Club fields package tour
World Nomads Travel Insurance
Where is Mount Olympus? The Mount Olympus ski field is located at the south end of the Craigieburn Range on the South Island of New Zealand. Mt Olympus is a 45km drive from the tiny town of Windwhistle which is about 20 minutes from Methven. Drive times from Methven to Mt Olympus are approximately 90 minutes (72 km) depending upon road conditions (or 1:15 hours if you go with Black Diamond Safaris), and approximately 1.75-2 hours (128km) from Christchurch. Alternatively, if you’re staying in Springfield you can get to Olympus in under an hour. Mt Olympus is off the beaten track somewhat, which of course adds to its attractiveness as a powderhound destination.

Other NZ Ski Fields Nearby Mt Olympus is in the general vicinity of other club fields such as Mount Cheeseman, Broken River, and Craigieburn Valley, but only as the crow flies and not by road because Mt Olympus sits on the Rakaia River side of the Craigieburn Range. It’s possible in the right conditions to undertake some backcountry touring between these four ski areas.

Getting To Mt Olympus If self-driving, hire a 4WD because there’s a high likelihood that 2WDs won’t make it up the mountain. A sign on the way up says it all – “Chains and courage are required” to get up to the hill. Double check the snow report before venturing out to Mt Olympus, and ensure that both the road and the ski area are open.

From Methven to the Bottom Hut:
Head towards Rakaia Gorge and a few kilometres after the gorge bridge (when approximately 26km from Methven) turn left at the sign to Terrace Downs (Coleridge Rd). After about 19km turn right down Homestead Rd (there are signs to Mt Olympus) which shortly becomes unpaved. Turn left at Harper Rd which is also sign-posted to Mt Olympus. You may see a sign indicating that Mt Olympus is closed. This is the first of many filters that are in place to prevent the ski bunnies from visiting this “secret” ski destination. Of course sometimes Mt Olympus actually is closed, but this is part of the mysterious adventure! 

Just after the turn-off, the right hand fence is festively decorated with odd shoes, bras and panties. This is also a tradition in North America although they normally throw items of clothing in the pine trees. In NZ with an absence of trees they obviously had to resort to a fence!

Go past Glenthorne Station (even if there’s a sign saying no access), cross the Ryton River and continue to follow the subtle signs. There are various gates you have to close after you so the future Icebreakers don’t escape. These gates also act as filters to make sure you’re really really keen to visit Mt Olympus.

The access road progressively becomes narrower and mostly one-way. Chains are a must if it’s been snowing (and should be carried at all times).

From Christchurch to the Bottom Hut:
To travel on major roads, go through Darfield on Highway 72 to Windwhistle and turn right at the signs to Terrace Downs (then as above).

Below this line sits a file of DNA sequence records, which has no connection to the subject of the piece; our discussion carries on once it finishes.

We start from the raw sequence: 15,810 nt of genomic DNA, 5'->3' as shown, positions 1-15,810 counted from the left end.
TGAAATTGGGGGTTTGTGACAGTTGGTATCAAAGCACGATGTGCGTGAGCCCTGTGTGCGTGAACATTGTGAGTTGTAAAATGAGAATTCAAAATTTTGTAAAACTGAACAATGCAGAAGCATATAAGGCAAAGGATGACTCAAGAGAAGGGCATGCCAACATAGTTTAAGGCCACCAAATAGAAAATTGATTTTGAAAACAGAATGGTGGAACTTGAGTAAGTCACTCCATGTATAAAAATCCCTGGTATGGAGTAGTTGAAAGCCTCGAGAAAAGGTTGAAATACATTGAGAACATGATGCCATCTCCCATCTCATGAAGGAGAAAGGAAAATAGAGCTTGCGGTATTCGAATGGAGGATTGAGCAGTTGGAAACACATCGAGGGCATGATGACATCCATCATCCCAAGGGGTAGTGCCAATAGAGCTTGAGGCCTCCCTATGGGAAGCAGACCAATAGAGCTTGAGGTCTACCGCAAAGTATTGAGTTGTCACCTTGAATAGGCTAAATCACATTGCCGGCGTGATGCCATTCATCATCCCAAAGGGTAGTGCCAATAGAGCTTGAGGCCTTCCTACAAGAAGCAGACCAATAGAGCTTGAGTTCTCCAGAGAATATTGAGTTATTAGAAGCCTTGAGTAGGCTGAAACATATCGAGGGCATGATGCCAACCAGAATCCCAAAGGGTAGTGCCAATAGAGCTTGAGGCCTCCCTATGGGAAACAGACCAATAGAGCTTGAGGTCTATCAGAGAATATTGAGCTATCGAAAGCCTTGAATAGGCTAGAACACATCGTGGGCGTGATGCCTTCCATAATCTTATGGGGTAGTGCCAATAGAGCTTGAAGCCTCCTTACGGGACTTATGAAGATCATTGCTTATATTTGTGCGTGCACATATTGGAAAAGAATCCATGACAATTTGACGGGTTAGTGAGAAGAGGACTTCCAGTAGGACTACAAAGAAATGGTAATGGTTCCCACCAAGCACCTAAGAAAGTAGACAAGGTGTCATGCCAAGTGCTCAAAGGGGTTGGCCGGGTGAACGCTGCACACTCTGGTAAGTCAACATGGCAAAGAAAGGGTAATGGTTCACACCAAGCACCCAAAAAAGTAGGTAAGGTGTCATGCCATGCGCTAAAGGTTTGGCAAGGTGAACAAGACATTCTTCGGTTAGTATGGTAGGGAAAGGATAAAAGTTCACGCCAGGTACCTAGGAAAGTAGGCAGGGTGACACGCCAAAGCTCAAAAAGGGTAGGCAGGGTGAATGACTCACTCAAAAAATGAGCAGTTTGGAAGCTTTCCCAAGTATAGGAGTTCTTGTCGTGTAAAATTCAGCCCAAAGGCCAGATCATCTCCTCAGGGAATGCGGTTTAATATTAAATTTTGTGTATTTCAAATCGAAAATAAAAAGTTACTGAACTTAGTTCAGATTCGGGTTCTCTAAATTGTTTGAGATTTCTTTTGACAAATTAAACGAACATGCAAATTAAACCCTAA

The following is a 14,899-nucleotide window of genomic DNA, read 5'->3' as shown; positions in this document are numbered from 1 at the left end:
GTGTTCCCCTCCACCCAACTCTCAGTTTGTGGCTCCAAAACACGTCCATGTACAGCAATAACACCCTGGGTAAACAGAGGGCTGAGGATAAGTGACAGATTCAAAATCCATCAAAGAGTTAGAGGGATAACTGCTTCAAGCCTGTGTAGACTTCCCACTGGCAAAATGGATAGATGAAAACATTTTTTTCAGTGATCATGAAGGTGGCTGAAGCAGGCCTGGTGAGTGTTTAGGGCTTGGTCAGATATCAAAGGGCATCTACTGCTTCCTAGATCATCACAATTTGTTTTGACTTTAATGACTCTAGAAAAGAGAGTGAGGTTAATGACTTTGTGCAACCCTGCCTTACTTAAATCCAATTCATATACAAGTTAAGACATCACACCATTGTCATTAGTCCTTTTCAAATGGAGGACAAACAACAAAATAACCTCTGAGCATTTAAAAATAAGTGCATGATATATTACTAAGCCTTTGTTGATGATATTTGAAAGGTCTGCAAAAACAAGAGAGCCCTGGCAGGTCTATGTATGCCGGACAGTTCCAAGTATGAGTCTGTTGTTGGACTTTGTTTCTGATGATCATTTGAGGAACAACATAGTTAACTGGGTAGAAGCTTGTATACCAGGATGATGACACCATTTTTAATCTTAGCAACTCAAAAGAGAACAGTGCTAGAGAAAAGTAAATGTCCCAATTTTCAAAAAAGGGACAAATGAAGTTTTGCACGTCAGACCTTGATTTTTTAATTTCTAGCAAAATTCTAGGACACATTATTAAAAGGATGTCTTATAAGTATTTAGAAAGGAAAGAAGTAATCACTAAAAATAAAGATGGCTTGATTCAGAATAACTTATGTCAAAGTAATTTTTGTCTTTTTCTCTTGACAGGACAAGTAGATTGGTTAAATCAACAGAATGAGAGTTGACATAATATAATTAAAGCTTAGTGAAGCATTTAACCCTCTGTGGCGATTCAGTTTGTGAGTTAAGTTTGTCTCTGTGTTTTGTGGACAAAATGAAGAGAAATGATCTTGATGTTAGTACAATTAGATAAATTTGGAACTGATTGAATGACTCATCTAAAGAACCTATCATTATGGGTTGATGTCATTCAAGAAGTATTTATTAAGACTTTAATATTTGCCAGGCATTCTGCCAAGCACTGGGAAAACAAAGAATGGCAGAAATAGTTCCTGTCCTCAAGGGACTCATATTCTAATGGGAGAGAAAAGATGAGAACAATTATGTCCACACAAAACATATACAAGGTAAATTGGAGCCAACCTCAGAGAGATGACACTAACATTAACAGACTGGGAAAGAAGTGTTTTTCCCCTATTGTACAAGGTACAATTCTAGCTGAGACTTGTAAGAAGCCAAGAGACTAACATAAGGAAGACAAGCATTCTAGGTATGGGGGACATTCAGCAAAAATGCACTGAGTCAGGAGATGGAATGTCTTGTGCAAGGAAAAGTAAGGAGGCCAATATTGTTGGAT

Getting From the Bottom Hut to Top Car Park:
The access road from the Bottom Hut up to the top car park is nasty and is in the top three for the gnarliest ski area road in New Zealand (with Lyford and Hanmer). It makes the Treble Cone access road look like a highway. It’s only a few kilometres long but it’s definitely one-way only, is above the tree-line, and the very edge of the road is false (ie it gives way).

There is a radio inside the bottom hut where you can contact the top hut to check for road conditions and to check no one is coming down the road. This is not a fun road on which to practise your reversing skills!

Access is commonly only for heavy duty 4WDs with chains. If your car doesn’t fit into this category, then you can probably hitch a ride up. Of course a ride is never guaranteed because on weekends many others may have the same idea, and on a weekday there might only be a few cars going up.

Getting from the Top Car Park to Top Hut Lodge:
From the small top car park it is a very short walk to the Access Tow. There is no goods lift, so you have to use the access tow to get up to the top hut and the main part of the ski field. Mountain staff will help with nutcracker rope-tow tuition if required. Needless to say, if staying overnight, pack lightly and don’t take a suitcase!

Getting Down
:
If your car is parked at the bottom hut car park, it’s sometimes possible to ski or board down to this area when snow conditions are appropriate. Given the sorts of rocks here, ‘appropriate’ means when you’re using someone elses skis! For experienced riders, it’s possible to head over the back of The Sphinx and follow the valley down to a “cat track” that leads to the road. From there it’s a 15 minute walk up to the bottom hut. 


Transport Providers Getting to Mt Olympus independently is a major adventure. The ski field can be a little tricky to find, you need a 4WD with chains, and there are many days when you need balls of steel to tackle the mountain road.

If you want to avoid all this hassle, go with the experts. Black Diamond Safaris can provide transport to Mount Olympus from Methven and Christchurch in a heavy duty 4WD vehicle. There’s also the option of using their nutcracker and avalanche equipment, and they also offer a range of great tours including fully guided adventures and backcountry touring.
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